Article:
Study eyes hotel industry ‘greenwashing’

How green is your hotel really?
How green is your hotel really?

Consumers catching on to self-serving industry practices

Staff Report

Environmentally savvy travelers aren’t necessarily buying the hotel industry’s green claims, according to a trio of Washington State University researchers, who said there’s growing skepticism that towel re-use programs and other superficial measures are truly a sign of sustainable hotel operations.

The study, published in the Journal of Contemporary Hospitality Management, suggests that some of those practices are nothing more than greenwashing, referring to the “deceitful practice of promoting environmentally friendly programs while hiding ulterior motives.”

The researchers — Imran Rahman, Jeongdoo Park and Christina Geng-qing Chi — investigated the consequences of greenwashing in the lodging industry and suggest ways hotels can establish credibility in consumers’ minds, increasingly important, because as many as 79 percent of travelers worldwide agree that implementing eco-friendly practices is important to their choice of lodging.

The biggest step hotels can take is to participate in an independent green certification program like Green Seal or the Leadership in Energy & Environmental Design, the two major certification programs in the lodging industry.

“Having a comprehensive green program, certifications by independent and widely accepted green agencies and communicating the message to customers are key strategies hotels can use to appear more credible in the eyes of consumers,” said Chi.

The researchers surveyed more than 3,000 consumers to see whether recognizing a hotel’s hidden motive of profit caused them to be skeptical about the hotel’s environmental claims and if it influenced their intention to engage in a linen reuse program or to revisit the hotel.

Since environmentally conscious guests are often willing to pay higher premiums for green hotels, the researchers also examined whether their sense of moral obligation would override skepticism and willingness to participate in a linen reuse program or revisit the hotel.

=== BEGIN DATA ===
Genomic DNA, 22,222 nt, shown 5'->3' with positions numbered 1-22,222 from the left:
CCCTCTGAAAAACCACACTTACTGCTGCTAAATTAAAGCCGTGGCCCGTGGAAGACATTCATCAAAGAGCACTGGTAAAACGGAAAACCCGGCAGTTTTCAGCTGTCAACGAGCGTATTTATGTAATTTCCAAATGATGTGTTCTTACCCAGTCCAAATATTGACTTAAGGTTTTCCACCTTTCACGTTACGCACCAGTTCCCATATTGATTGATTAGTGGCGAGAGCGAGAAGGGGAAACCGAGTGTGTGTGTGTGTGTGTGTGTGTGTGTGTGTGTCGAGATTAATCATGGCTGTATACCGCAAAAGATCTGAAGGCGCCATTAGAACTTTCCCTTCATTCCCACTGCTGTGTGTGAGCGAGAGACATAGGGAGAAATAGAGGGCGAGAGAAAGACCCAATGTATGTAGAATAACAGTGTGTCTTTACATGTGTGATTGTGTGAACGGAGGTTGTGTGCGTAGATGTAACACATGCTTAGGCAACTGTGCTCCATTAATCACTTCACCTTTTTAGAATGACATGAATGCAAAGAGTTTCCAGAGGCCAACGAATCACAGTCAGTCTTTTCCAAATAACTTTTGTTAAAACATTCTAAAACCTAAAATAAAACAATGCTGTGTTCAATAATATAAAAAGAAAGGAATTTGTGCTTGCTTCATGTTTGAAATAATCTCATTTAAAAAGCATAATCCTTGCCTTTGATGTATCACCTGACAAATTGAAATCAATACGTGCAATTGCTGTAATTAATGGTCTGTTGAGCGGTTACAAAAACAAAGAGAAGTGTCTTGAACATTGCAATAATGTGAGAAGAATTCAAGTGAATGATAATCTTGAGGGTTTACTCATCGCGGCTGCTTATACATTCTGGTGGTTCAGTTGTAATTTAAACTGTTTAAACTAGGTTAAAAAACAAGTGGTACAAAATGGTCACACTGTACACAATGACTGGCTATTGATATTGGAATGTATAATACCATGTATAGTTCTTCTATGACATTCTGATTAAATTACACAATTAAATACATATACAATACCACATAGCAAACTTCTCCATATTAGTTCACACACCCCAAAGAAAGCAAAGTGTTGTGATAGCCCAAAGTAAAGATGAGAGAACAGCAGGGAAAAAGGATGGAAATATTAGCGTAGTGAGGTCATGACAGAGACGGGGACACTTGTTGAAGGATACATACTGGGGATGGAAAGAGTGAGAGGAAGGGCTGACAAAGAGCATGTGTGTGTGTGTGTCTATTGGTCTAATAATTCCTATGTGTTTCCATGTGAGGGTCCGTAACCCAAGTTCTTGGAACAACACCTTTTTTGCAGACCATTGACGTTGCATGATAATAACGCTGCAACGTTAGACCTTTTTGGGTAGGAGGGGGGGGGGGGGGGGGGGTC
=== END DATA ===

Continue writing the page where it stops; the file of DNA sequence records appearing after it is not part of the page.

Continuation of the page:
Results indicated that recognition of a self-serving motive indeed made consumers skeptical and unlikely to participate in the green practice or revisit the hotel in the future.

However, researchers found that consumers with high levels of environmental concern still felt morally obligated to participate in the hotel’s green initiative, despite realizing its greenwashing tendencies.

“We were surprised to discover consumers with high environmental concern don’t have an ‘all or nothing’ attitude,” said Chi. “Our results showed when ecologically conscious consumers know a hotel is not truly green, they will still use the linen reuse program but they will not revisit the hotel.”

The study also shows that consumer skepticism grew when travelers noticed that hotels don’t integrate practices throughout their establishment — for example, advertising a linen reuse program but not having recycling bins available.

Consumer skepticism also may build when hotels engage in simple practices, such as discarding disposable toiletry containers, changing the bedding and towels less often or asserting they are green by simply hanging a sign that says they are green.

Additionally, if consumers realize hotels have joined commercial green marketing and central reservation associations that don’t inspect the credentials of the applicants, they may view this action as unethical, deceptive or even corporate hypocrisy, said the researchers.

“Having a comprehensive green program, certifications by independent and widely accepted green agencies and communicating the message to customers are key strategies hotels can use to appear more credible in the eyes of consumers,” said Chi.

Additionally, the researchers suggest hotels use positive word of mouth to attract customers by posting favorable reviews on websites and social media channels and by training staff to follow the establishment’s green practices and be able to inform guests about them.

“Today’s consumers are not always buying the green claims made by hotels,” Chi concluded. “It is imperative that hotels go the extra mile in integrating environmentally friendly practices to develop credibility in consumers’ minds.”

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